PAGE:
By Clark Fair
Steve Stenga had finally had enough.
The Soldotna-based owner of Stenga Real Estate Group had fielded more phone calls earlier this month from drivers concerned and complaining about kids emerging suddenly from the small copse of conifers in the parking lot of the Central Peninsula Mall along the Sterling Highway. He said he knew he had to take action to avert a disaster.
“I had three separate calls telling me how close of a call that a truck or a vehicle had of running over a kid — within inches,” Stenga said. “One of them was the driver of a pickup, and he was so upset because he almost hit this kid.”
Stenga made some calls of his own, and on the night of Monday, June 7, he oversaw the chainsaw-driven toppling of the trees that had stood for almost 30 years near the center of the parking lot. After the trees were down, their stumps and root balls were ripped out with the help of a front-end loader, and fresh gravel was dumped into the ragged circle to prepare the area for paving.
The trees were dragged around to the back of the mall and limbed. The logs were hauled away. By the morning of June 8, passersby and motorists began to notice a striking vacancy in the mall lot, made all the more apparent by the orange plastic traffic cones and surveying tape marking the pavement break.
“It just came down to a really simple concern, and that was safety,” Stenga said. “There’s kids that ride their bicycles in that parking lot, and we had tried for years to keep these kids from doing acrobatics in that tree area. They’d make jumps, they’d do wheelies and they’d come flying off that hump down into the traffic.”
Stenga felt he had no choice, he said.
“To save a kid’s life, I’ll cut a tree down,” he said.
Stenga had attempted to solve the problem in the past in other ways, such as building up the berm around the circle of trees, but those efforts had failed to avert the traffic hazard and the possibility of a serious accident.
After the recent opening of Sportsman’s Warehouse, the traffic in the lot increased markedly. Stenga said he knew that the problem had to be eliminated. He understood that the trees had a long history in front of the mall, but even as a lifetime Soldotna resident, he couldn’t allow nostalgia to get in the way of his personal responsibility.
Al Hershberger, who has lived in Soldotna since the late 1940s and actually planted
some of those trees, also understood the logic of Stenga’s actions, but understanding didn’t mean he had to like what happened.
“It was not a good feeling,” Hershberger said. “There goes a little bit of me and my family, and also a little bit of Soldotna history.”
Hershberger and his family once lived in a home that was located just off the
northern edge of that circle of trees. Hershberger sold his property — as did a handful of other nearby landowners — to the McLane Group in 1981 to allow for the building of the mall and other nearby businesses, such as Godfather’s Pizza (now occupied by Kaladi Brothers and a Subway restaurant).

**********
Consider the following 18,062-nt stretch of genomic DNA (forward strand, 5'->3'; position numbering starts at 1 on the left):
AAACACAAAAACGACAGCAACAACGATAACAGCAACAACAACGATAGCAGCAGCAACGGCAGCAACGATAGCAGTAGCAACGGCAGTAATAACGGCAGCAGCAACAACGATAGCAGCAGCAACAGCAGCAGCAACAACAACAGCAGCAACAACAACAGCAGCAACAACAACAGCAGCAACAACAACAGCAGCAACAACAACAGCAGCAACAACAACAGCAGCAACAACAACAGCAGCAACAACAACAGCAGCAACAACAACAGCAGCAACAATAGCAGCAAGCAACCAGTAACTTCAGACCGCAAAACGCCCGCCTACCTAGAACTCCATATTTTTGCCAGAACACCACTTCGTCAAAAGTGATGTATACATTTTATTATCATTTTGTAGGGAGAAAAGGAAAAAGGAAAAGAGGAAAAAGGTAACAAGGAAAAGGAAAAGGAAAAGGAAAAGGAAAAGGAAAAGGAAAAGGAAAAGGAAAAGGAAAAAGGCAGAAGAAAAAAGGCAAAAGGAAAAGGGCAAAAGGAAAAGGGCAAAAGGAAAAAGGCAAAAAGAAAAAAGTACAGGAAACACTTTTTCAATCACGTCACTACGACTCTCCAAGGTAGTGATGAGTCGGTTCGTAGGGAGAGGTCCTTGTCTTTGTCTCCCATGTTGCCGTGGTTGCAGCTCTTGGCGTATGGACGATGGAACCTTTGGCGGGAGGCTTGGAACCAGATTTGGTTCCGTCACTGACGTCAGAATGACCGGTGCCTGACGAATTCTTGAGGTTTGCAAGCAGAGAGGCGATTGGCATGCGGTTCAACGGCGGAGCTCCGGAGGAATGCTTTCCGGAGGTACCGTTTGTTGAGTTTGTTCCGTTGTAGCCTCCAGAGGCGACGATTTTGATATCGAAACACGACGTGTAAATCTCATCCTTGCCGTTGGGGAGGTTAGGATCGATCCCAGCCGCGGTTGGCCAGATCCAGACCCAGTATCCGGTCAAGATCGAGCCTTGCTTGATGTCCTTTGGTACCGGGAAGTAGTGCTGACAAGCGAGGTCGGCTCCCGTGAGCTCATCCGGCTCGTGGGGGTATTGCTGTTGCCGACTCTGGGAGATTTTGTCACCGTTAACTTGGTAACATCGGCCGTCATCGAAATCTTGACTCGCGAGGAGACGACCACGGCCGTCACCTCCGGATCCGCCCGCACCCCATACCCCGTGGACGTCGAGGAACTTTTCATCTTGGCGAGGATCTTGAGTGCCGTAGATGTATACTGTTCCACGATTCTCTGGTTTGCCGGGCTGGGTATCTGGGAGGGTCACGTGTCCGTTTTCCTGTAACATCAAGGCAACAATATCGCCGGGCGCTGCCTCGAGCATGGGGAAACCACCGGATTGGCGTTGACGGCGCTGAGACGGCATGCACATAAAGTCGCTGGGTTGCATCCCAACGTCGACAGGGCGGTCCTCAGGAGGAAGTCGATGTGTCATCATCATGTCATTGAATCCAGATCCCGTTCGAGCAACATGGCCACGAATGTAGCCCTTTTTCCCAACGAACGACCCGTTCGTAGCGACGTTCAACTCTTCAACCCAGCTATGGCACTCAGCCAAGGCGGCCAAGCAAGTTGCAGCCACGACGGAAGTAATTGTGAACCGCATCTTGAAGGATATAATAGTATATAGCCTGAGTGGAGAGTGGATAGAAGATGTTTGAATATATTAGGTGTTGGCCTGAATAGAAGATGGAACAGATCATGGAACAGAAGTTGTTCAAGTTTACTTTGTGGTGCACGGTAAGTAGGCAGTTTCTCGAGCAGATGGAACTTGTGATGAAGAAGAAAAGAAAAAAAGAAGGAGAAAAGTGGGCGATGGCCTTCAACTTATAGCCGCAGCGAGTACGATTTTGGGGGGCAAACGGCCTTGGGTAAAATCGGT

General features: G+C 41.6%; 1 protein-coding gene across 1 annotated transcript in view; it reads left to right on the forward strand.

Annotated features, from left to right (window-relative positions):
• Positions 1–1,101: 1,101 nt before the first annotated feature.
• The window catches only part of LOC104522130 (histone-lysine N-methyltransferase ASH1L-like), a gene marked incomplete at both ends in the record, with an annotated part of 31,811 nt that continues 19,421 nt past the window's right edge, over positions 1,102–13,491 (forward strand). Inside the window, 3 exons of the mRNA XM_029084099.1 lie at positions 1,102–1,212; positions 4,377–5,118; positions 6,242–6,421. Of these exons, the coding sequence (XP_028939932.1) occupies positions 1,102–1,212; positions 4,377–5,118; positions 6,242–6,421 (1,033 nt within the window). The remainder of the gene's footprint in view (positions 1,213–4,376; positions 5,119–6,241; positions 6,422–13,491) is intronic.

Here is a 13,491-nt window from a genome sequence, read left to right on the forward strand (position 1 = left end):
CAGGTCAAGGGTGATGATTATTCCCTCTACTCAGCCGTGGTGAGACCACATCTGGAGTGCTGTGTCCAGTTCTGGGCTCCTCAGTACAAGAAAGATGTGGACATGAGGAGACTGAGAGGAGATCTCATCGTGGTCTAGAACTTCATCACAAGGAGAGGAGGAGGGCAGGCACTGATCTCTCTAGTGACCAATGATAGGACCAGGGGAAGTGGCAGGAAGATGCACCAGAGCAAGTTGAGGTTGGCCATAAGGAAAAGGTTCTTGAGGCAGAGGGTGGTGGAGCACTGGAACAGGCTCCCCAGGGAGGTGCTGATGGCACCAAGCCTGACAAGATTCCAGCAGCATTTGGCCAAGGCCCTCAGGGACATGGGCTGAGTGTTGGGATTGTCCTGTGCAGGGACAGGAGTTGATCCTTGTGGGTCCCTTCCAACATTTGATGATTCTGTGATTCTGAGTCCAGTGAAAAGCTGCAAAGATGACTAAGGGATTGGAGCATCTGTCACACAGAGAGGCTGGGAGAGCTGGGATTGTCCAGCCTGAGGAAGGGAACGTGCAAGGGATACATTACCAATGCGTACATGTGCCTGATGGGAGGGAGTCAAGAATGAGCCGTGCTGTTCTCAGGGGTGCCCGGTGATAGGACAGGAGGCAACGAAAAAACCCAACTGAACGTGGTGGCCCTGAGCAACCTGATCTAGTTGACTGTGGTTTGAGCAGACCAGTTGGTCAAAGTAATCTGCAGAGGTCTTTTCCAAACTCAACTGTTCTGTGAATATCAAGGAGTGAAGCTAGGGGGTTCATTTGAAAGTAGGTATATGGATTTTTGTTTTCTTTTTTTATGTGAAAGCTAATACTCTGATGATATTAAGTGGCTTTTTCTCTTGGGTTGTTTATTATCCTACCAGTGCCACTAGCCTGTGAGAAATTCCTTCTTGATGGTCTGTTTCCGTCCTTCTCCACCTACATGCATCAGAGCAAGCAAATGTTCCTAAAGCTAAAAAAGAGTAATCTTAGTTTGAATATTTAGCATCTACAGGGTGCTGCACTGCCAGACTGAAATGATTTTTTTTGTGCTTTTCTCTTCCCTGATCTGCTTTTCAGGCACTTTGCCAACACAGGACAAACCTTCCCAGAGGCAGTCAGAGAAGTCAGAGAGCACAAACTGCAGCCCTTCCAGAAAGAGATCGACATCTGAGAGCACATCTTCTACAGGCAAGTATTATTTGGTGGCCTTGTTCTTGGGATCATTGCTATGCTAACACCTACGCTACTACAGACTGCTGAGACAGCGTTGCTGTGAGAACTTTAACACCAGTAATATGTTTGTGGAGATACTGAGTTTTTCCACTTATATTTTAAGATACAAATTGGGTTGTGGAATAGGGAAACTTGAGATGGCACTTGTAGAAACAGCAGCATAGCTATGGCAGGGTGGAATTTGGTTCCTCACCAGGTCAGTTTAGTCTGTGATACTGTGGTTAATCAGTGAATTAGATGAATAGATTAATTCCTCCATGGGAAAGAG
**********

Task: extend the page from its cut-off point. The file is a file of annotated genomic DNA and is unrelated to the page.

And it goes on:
Construction began in 1982, and Hershberger, without much hope that his request would be honored, asked that his favorite cluster of trees be spared from the blade of Caterpillar.
The trees — a few local spruce and a number of lodgepole pines — were, indeed, spared. A few of them died over the course of the intervening years, but a small core of them survived and grew tall and thick.
The full story of the pine trees and their existence in the heart of town goes back more than half a century.
“In the early 1950s I was a pilot for BLM’s Division of Forestry,” Hershberger said.
“It was a full-time job and I flew BLM airplanes — a Cessna 170, Cessna 180 and a Grumman G21 Goose. I flew over most of Alaska, primarily as support for forest fire suppression and pre-suppression. I flew a lot of foresters around Alaska and was always pestering them with questions about trees.
“They were doing some experimental planting of pine trees in Fairbanks. My curiosity of pines was piqued, since they are not indigenous north of the Lynn Canal (near Haines), except for a few isolated spots where they grow in the Interior.”
Hershberger’s fascination with these trees prompted him in 1964 to bring home a few lodgepole pines during a trip Outside with his family.
“I watched carefully (on the way out) to see where the northernmost pine trees grew, assuming these would be the hardiest. This happened to be Mile 777.7, Morley River. On the way back we stopped and dug them up — sorry about stealing your trees, Canada. In 1965 my wife and kids drove Outside, and on the way back stopped at the same place and got a few more.”
Altogether, the Hershbergers gathered less than a dozen of the pine saplings, ranging in height from 10 to 18 inches, wrapped them in clumps of damp moss and placed them in plastic bags for transport up the highway. Once planted in front of the Hershberger home, most took root and began to grow tall, although one or two did not survive their first winter in Alaska.
The closest of the trees stood about 10 to 12 feet from the Hershberger home, which Hershberger had begun to build in 1950, and were visible from the living room window. As the years went by, the family watched the trees grow.
By the time of the sale, at least one of the trees was at least 20 feet tall.
Hershberger, who still lives in Soldotna, said that he had long taken heart in the knowledge that some of his old trees had remained standing, serving as reminders of his earlier days in town. Now, even as he joins Stenga in hoping that the mall parking lot will be a safer place, he tries to take a longer view of the situation, using the word “progress” with more than a hint of irony in his voice.